At Quora, the social question & answer website, we have posted the following essential question to help teachers and students organize their thoughts on some of the documents within the Railsplitter theme:

Was Abraham Lincoln self-made or self-invented, especially in the years before he became president?

You can view (and vote) on all of the answers to this question at Quora, which is a free site but one that requires registration.  Or you can see excerpts from some of the most thought-provoking answers below:


Cynthia Smith on Lincoln’s self-invention

Abraham Lincoln was, in my opinion, a self-invented man.  Like Franklin Delano Roosevelt, Lyndon B. Johnson, Richard Nixon and other American presidents, Lincoln’s rise was a calculated climb to the top of the hill, Capitol Hill.  Lincoln was the consummate politician, a man who understood his constituents and played them like a fiddle.  He carefully orchestrated his rise to bigger and better things, although, unlike many politicians of his time and today, his ambition was tempered by a sincere desire to do the right thing. “Every man is said to have his peculiar ambition.  Whether it be true or not, I can say for one that I have no other so great as that of being truly esteemed of my fellow, men by rendering them worthy of their esteem.  How far I shall succeed in gratifying this ambition, is yet to be developed”…1832.  Michael Burlingame stated that like many politicians, Lincoln’s ambitions were rooted in a strong need for deference and approval.  Lincoln’s modest and humble approach appealed to the emotions of the electorate, whether speaking to them about their tax dollars or about other politicians.  This is a common theme borne out in the 1832 campaign statement, his autobiographical sketch to Jesse Fell, the Lyceum speech and the letters to Johnston and Herndon.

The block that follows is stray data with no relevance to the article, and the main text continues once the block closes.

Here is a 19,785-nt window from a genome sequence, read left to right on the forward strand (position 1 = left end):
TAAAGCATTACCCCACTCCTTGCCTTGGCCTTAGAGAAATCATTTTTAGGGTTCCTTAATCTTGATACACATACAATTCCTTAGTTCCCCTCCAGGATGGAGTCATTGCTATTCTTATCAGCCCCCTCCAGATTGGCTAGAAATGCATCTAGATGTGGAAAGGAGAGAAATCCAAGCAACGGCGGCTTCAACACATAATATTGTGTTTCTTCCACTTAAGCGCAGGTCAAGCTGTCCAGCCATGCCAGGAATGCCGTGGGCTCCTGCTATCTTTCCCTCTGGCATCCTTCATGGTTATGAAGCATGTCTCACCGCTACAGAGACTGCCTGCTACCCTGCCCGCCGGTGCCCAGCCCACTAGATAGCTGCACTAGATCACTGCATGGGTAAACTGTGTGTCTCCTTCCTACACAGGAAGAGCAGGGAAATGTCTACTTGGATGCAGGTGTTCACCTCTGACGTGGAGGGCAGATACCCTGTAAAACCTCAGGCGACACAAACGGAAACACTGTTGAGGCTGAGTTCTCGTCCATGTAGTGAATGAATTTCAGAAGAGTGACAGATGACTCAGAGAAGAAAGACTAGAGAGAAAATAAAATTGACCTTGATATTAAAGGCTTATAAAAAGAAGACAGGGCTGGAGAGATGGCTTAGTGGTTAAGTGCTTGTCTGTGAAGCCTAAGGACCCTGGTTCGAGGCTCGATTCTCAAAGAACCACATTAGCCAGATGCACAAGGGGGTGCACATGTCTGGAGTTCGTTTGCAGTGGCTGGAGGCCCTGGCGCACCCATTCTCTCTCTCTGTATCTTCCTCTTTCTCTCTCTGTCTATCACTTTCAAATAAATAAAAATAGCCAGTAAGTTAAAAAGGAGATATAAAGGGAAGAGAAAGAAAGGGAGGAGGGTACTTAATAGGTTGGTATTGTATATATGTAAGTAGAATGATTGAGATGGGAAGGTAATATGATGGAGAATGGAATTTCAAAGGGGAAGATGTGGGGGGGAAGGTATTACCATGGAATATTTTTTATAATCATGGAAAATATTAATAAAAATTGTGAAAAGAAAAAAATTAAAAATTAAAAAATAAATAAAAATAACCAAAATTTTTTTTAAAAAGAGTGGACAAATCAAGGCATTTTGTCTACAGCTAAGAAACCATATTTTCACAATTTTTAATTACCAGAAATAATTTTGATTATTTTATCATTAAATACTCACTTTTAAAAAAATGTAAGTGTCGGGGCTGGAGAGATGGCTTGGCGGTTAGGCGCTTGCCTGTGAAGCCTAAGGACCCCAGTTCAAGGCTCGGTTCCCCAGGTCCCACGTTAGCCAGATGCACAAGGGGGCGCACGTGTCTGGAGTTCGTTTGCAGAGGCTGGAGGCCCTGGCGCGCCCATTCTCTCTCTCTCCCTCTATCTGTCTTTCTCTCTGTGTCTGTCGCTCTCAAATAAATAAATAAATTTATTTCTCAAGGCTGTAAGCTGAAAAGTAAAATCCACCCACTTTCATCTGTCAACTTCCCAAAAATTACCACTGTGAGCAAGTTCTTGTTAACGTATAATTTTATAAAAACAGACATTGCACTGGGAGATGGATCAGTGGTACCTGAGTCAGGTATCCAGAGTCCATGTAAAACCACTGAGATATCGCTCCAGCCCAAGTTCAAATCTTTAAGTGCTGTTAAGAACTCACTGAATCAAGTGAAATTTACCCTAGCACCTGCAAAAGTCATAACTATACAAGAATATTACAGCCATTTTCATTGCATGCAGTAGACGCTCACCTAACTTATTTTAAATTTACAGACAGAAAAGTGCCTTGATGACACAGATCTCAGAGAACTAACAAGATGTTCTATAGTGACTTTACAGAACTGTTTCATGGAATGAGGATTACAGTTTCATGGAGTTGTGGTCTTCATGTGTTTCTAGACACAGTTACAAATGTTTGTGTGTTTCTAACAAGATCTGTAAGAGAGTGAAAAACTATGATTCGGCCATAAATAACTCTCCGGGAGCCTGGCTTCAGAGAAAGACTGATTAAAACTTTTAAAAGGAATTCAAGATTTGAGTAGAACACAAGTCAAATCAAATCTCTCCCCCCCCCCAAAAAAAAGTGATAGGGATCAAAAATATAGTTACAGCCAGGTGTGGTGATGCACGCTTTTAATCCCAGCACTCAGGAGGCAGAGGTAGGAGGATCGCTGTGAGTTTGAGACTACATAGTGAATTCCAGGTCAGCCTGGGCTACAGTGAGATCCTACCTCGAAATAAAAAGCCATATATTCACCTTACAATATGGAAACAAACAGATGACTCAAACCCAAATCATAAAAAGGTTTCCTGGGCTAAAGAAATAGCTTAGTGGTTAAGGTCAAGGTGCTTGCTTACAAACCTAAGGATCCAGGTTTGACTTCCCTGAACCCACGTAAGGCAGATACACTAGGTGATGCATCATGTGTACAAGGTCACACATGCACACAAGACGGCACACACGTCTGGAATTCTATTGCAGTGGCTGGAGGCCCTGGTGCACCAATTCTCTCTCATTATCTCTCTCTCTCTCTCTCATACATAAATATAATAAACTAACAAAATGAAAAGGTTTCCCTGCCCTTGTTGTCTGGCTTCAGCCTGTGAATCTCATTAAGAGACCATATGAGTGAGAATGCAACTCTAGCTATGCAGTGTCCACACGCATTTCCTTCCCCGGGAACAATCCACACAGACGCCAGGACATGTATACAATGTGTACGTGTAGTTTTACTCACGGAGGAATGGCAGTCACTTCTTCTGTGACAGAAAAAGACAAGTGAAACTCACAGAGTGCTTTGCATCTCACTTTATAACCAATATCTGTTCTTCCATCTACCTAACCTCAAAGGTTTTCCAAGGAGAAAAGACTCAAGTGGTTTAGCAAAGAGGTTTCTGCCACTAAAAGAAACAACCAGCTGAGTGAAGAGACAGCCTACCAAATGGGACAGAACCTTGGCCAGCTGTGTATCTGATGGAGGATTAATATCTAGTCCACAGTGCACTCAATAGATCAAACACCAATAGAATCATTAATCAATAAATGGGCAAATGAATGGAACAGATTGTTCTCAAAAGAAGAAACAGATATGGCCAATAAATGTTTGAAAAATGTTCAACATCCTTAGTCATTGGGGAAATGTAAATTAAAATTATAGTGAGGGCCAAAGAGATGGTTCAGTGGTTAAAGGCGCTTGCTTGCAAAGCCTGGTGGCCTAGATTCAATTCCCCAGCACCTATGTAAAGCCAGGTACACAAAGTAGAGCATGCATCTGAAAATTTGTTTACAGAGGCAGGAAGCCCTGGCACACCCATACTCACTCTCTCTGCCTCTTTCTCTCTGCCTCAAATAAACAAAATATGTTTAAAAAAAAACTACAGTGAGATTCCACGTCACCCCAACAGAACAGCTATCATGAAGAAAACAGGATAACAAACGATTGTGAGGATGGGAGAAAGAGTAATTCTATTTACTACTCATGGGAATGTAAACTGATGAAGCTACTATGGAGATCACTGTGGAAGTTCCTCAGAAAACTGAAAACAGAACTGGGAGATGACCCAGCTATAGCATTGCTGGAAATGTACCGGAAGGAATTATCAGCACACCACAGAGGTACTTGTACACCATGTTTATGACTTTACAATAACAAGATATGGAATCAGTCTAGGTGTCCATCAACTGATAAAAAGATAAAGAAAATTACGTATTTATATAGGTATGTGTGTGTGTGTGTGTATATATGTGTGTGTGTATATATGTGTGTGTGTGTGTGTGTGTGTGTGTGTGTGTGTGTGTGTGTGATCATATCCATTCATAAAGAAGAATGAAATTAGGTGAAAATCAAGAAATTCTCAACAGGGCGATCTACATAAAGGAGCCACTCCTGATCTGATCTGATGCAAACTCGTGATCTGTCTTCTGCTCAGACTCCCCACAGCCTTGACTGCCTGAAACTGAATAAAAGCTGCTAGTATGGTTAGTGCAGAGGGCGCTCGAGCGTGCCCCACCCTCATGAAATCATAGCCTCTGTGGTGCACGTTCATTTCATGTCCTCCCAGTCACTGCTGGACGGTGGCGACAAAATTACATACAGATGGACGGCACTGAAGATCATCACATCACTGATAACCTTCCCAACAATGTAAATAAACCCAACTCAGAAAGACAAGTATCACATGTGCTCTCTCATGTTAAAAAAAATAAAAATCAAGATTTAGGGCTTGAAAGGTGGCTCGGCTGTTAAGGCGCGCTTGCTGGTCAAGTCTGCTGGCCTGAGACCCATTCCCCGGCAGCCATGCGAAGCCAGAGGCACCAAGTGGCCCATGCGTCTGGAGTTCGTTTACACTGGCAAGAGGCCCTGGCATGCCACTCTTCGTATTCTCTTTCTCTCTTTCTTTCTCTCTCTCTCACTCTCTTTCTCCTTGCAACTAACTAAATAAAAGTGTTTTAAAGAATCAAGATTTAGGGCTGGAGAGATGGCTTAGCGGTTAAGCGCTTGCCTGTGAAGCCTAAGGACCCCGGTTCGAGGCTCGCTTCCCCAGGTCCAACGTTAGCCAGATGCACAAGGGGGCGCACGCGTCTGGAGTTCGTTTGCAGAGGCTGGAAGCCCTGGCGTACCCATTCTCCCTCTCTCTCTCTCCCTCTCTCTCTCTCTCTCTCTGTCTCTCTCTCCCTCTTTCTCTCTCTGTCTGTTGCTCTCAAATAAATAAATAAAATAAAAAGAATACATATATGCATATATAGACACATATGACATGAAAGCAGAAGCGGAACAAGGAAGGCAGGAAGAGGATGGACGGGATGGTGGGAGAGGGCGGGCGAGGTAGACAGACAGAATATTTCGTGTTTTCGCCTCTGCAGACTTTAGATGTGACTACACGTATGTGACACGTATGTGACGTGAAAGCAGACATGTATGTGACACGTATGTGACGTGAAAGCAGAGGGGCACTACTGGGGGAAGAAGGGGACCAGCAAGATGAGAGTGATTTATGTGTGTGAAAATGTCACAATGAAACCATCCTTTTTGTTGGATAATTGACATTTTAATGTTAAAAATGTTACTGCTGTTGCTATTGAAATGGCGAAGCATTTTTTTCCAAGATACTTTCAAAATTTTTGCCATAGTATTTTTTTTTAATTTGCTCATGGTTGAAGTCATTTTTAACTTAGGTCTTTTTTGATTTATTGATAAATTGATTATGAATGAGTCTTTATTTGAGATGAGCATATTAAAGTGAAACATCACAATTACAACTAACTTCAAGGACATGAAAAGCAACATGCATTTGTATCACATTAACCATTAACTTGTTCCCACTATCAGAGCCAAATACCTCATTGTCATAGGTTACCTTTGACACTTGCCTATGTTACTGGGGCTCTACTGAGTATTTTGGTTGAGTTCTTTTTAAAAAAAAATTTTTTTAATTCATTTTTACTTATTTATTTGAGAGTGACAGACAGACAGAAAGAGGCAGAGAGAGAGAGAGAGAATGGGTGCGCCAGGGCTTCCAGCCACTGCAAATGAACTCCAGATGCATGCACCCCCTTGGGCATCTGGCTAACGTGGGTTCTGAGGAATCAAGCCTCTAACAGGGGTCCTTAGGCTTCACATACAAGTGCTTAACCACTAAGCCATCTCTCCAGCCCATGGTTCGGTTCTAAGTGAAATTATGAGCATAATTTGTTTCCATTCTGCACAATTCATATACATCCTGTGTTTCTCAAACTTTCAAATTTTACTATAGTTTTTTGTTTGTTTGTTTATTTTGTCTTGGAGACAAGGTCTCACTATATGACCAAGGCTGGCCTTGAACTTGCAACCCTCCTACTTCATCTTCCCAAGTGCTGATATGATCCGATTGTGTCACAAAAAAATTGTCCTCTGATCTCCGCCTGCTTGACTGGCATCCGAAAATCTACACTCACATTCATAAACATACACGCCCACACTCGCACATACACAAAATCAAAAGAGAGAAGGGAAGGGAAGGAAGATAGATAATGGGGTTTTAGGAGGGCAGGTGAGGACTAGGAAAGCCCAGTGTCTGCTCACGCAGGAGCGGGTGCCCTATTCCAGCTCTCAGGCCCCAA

Marsha Greco on how Lincoln changed over time

However, over time I think Lincoln became more of a self-invented man. His movements and how he portrayed himself were based off of political motivations as well as the unique circumstances that took shape in his career. As Michael Burlingame described, he most likely had a hand in creating the image of the “rail-splitter” as was advocated during the election of 1860. His views on religion, although not “invented,” were definitely very personal, unique, and self-directed. He was different from northern Whigs when it came to religion, being more of a deist in his early political career. However, this changed as he became increasingly more spiritual during the Civil War. Throughout the later years of the war, and especially in his Second Inaugural Address, he spoke of the role of God in the coming, extent, and results of the war. This differed greatly from his beliefs in 1846 when, after being accused by Peter Cartwright for being against religion, he said that he believed in a “doctrine of necessity.”

Dan Wagenberg rejects self-invention